Over the years, there have been numerous attempts to give names
to soils and to group them into natural classes, in much the same
way as plants are named and classified. Classification is important
in order to allow comparison between the soils of different regions,
and to facilitate information transfer and organisation of the
growing knowledge about the main types of soil that occur around
The first true soil classification was produced in the second
half of the 19th century by Dokuchaiev in the USSR. Dokuchaiev
suggested a theory of ‘zonal soils’, where soil types
came from clearly defined geographical and climatic locations.
In 1953, Kubiena produced a system of classification that proved
to be popular and is still widely referred to. His system consisted
of 5 main soil groups (and many sub-groups), arranged according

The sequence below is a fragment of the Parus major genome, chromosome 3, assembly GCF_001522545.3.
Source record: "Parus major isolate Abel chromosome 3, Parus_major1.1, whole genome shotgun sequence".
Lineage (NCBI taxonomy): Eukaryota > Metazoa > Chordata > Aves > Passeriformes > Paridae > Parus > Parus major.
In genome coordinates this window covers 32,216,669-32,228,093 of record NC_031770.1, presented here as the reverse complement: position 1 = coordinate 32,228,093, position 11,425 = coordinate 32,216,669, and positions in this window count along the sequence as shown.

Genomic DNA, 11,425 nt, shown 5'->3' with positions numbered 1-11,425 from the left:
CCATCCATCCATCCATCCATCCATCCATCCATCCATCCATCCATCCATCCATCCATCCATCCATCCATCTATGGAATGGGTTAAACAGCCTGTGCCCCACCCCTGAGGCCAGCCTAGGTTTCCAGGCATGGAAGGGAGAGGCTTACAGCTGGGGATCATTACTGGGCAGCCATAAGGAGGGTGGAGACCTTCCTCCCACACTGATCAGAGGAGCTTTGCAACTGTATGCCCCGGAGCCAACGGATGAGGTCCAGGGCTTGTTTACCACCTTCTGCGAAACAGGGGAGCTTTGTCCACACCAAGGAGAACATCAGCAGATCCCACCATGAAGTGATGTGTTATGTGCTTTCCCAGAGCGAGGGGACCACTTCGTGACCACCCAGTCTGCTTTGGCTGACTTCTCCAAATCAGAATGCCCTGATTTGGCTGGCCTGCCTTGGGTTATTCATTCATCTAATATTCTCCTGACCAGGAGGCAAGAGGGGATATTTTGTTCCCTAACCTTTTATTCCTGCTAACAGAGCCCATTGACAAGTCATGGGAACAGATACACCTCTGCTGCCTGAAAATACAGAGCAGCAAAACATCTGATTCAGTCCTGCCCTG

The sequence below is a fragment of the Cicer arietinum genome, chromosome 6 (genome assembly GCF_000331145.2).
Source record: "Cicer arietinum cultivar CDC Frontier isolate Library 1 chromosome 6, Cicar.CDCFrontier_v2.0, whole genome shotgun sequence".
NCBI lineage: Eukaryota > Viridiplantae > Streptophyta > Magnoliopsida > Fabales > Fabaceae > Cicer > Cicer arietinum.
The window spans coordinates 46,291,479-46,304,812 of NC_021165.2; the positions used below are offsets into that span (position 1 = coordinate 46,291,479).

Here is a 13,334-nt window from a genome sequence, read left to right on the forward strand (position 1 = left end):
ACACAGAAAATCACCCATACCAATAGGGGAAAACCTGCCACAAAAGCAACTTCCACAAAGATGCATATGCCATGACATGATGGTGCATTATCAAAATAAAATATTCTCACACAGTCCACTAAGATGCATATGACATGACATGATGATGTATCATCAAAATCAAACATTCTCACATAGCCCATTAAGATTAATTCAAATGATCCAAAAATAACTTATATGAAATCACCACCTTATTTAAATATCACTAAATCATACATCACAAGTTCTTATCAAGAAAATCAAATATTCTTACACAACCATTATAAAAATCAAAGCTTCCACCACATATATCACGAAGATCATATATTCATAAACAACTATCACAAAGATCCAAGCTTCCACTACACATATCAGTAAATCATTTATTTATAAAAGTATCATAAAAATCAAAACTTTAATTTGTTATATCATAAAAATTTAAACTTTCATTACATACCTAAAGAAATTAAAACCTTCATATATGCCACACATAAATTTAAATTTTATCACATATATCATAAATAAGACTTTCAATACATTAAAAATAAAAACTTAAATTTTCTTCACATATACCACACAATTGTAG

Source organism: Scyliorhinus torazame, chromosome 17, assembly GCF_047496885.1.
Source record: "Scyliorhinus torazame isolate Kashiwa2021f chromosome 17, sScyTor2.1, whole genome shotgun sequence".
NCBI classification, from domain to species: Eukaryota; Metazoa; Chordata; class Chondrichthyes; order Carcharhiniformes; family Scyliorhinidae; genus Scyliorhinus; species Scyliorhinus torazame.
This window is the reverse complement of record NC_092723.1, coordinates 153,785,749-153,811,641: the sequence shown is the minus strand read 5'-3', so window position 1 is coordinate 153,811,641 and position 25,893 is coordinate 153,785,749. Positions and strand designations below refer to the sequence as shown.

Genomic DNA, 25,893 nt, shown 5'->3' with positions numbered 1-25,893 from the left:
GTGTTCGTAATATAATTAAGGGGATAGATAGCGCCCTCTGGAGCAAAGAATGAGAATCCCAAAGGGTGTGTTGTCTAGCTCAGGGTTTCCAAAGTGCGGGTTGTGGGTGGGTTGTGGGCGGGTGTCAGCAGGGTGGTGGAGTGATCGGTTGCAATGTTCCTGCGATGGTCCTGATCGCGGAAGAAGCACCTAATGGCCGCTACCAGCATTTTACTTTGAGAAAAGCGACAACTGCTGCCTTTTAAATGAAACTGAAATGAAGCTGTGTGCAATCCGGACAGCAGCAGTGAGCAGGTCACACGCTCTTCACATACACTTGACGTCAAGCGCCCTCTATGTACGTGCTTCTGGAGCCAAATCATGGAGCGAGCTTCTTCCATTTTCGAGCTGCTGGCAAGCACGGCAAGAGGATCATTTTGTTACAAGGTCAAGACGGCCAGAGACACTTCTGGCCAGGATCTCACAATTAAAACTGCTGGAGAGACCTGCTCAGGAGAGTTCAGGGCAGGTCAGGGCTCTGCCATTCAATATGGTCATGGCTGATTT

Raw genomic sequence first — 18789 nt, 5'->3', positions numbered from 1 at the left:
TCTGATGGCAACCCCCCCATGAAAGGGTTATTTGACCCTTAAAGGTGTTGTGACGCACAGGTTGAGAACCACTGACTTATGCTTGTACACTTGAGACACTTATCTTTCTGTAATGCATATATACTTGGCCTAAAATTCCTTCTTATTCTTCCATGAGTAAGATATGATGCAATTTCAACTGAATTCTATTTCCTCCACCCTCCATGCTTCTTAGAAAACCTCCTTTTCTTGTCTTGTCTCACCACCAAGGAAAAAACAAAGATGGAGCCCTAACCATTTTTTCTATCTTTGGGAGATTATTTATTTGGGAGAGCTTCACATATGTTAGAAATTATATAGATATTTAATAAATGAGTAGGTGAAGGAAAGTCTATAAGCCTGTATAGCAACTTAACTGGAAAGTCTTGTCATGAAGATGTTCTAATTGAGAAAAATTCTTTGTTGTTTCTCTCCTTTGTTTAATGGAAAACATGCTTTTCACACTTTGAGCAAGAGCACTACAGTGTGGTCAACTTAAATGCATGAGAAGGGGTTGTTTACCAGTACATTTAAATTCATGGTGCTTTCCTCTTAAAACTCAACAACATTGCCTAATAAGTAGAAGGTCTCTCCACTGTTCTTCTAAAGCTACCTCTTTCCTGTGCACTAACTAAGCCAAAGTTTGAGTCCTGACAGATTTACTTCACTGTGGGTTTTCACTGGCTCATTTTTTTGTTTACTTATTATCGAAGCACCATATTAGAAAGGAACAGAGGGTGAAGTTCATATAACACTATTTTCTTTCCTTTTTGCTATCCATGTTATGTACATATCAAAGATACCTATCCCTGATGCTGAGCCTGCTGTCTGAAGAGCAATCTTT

to specific horizon classes, as well the type of 'humus' present.
Influenced by Kubiena’s ideas and other previous classifications,
two international soil classifications have been developed since
the 1960s, the American ‘7th Approximation’ classification
system published in 1960, and the Food and Agriculture Organisation
classification in the 1970s.
These have been many attempts to provide a unifying classification
as a basis for technology transfer, but this has been hindered
by the use of new, often complex terminology for describing soils.
For example, the American class names in their system include the
terms 'entisols', 'inceptisols', 'aridisols', 'mollisols', 'spodosols',
'alfisols', 'ultisols', 'oxisols' and 'histosols', which to the
layman may not mean very much! Although the American and FAO systems
are widely discussed and referred to, many countries still use
their own national classification systems by preference.
It is incredible to think that there is still so much that is
unknown about soil types, and that new discoveries are continuously
being made all the time. Unfortunately, there is still currently
no universal standard for soil classification, although the recent
World Reference Base (WRB) for soils may address this in the future.